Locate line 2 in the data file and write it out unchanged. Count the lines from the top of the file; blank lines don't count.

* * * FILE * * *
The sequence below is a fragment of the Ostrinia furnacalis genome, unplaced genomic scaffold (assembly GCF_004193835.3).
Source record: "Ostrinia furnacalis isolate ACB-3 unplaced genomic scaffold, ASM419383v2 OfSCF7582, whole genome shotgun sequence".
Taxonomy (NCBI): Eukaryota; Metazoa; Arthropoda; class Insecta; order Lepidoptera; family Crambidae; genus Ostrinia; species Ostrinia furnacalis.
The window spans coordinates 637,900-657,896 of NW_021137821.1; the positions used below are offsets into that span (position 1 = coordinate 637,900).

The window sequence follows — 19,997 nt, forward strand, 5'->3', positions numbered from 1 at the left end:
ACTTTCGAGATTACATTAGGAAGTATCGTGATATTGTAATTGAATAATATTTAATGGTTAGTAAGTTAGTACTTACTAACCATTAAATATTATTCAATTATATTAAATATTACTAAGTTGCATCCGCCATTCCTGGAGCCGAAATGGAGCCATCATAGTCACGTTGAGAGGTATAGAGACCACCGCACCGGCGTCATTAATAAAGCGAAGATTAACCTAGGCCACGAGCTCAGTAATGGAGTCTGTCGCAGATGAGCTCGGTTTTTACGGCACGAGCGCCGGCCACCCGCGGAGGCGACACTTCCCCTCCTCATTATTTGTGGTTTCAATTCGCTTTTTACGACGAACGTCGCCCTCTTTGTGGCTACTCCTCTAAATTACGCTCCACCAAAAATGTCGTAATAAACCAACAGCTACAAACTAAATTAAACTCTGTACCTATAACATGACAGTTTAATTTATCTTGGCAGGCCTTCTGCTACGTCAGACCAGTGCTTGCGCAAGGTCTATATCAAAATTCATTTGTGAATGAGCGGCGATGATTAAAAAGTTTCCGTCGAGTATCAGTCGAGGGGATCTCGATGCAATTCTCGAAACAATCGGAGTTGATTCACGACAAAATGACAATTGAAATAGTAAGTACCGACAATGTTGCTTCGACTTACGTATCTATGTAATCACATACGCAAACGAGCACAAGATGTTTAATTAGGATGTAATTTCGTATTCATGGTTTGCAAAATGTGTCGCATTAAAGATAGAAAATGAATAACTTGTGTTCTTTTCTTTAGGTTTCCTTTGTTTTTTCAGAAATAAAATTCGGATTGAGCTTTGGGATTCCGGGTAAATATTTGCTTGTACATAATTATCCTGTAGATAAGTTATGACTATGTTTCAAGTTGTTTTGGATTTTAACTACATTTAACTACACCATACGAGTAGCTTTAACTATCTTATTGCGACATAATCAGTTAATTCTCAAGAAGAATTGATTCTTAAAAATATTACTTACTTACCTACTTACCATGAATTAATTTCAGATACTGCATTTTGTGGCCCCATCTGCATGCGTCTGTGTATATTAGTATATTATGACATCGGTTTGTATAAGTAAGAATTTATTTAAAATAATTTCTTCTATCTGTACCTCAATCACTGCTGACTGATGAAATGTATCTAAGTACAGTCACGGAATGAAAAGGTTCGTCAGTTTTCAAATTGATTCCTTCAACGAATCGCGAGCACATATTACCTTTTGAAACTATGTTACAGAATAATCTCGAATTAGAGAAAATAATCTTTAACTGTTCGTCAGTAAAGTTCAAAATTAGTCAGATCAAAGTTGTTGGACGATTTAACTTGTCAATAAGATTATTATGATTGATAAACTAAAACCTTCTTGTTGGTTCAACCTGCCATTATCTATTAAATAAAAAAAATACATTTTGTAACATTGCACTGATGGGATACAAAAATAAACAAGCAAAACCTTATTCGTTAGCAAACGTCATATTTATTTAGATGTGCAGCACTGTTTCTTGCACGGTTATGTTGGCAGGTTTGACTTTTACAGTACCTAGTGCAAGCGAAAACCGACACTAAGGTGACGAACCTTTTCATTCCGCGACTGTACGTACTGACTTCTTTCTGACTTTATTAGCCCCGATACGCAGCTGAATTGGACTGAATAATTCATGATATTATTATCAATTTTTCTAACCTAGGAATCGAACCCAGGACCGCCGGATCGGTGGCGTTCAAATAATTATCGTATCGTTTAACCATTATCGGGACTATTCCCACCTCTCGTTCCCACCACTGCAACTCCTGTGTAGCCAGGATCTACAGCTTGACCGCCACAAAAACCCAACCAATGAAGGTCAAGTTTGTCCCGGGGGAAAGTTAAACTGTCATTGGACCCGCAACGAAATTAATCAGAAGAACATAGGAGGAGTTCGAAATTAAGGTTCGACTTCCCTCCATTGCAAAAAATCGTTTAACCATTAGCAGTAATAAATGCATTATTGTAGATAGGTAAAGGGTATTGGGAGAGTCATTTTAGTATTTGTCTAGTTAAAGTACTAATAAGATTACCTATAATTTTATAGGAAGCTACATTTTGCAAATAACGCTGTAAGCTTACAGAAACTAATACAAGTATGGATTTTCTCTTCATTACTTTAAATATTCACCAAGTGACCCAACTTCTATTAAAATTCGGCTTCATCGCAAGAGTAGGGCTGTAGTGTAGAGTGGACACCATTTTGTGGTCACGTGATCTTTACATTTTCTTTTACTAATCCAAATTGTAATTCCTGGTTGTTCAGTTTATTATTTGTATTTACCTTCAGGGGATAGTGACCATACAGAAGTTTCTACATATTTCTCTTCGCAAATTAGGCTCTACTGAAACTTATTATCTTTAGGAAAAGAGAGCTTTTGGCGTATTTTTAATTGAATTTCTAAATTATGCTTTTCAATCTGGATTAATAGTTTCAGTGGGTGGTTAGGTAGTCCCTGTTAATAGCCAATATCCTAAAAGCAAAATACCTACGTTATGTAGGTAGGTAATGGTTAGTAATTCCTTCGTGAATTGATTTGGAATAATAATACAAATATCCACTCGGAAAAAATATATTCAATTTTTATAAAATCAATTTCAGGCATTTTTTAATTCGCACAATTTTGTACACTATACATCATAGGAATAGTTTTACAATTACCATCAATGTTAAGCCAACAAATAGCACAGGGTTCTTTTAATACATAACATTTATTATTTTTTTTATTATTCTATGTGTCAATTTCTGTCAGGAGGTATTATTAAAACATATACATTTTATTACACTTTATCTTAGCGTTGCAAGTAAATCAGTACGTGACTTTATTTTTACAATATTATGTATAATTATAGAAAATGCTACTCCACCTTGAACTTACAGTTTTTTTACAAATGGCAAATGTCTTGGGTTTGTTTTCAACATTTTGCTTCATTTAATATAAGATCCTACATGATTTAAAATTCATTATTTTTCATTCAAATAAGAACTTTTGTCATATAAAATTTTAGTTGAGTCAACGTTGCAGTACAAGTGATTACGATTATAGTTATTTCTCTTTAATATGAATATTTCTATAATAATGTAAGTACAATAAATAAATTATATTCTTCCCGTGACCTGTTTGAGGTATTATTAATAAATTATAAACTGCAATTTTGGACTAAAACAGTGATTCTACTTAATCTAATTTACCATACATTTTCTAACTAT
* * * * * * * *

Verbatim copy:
Source record: "Ostrinia furnacalis isolate ACB-3 unplaced genomic scaffold, ASM419383v2 OfSCF7582, whole genome shotgun sequence".